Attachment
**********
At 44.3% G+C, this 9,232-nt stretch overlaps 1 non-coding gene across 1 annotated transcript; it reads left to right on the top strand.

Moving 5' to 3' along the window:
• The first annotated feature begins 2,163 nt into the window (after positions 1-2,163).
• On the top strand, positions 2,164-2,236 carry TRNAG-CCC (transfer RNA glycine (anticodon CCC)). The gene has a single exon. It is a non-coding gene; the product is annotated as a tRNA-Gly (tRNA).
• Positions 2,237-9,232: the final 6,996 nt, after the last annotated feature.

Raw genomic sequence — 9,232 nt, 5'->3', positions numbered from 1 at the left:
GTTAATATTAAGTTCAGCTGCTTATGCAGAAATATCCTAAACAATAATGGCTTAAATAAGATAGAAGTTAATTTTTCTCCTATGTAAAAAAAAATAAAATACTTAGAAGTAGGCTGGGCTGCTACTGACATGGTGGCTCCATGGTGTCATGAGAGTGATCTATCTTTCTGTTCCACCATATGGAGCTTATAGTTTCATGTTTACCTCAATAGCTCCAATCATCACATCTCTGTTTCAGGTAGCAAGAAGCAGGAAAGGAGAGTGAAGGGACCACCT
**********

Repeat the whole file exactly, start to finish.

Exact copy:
At 44.3% G+C, this 9,232-nt stretch overlaps 1 non-coding gene across 1 annotated transcript; it reads left to right on the top strand.

Moving 5' to 3' along the window:
• The first annotated feature begins 2,163 nt into the window (after positions 1-2,163).
• On the top strand, positions 2,164-2,236 carry TRNAG-CCC (transfer RNA glycine (anticodon CCC)). The gene has a single exon. It is a non-coding gene; the product is annotated as a tRNA-Gly (tRNA).
• Positions 2,237-9,232: the final 6,996 nt, after the last annotated feature.

Raw genomic sequence — 9,232 nt, 5'->3', positions numbered from 1 at the left:
GTTAATATTAAGTTCAGCTGCTTATGCAGAAATATCCTAAACAATAATGGCTTAAATAAGATAGAAGTTAATTTTTCTCCTATGTAAAAAAAAATAAAATACTTAGAAGTAGGCTGGGCTGCTACTGACATGGTGGCTCCATGGTGTCATGAGAGTGATCTATCTTTCTGTTCCACCATATGGAGCTTATAGTTTCATGTTTACCTCAATAGCTCCAATCATCACATCTCTGTTTCAGGTAGCAAGAAGCAGGAAAGGAGAGTGAAGGGACCACCT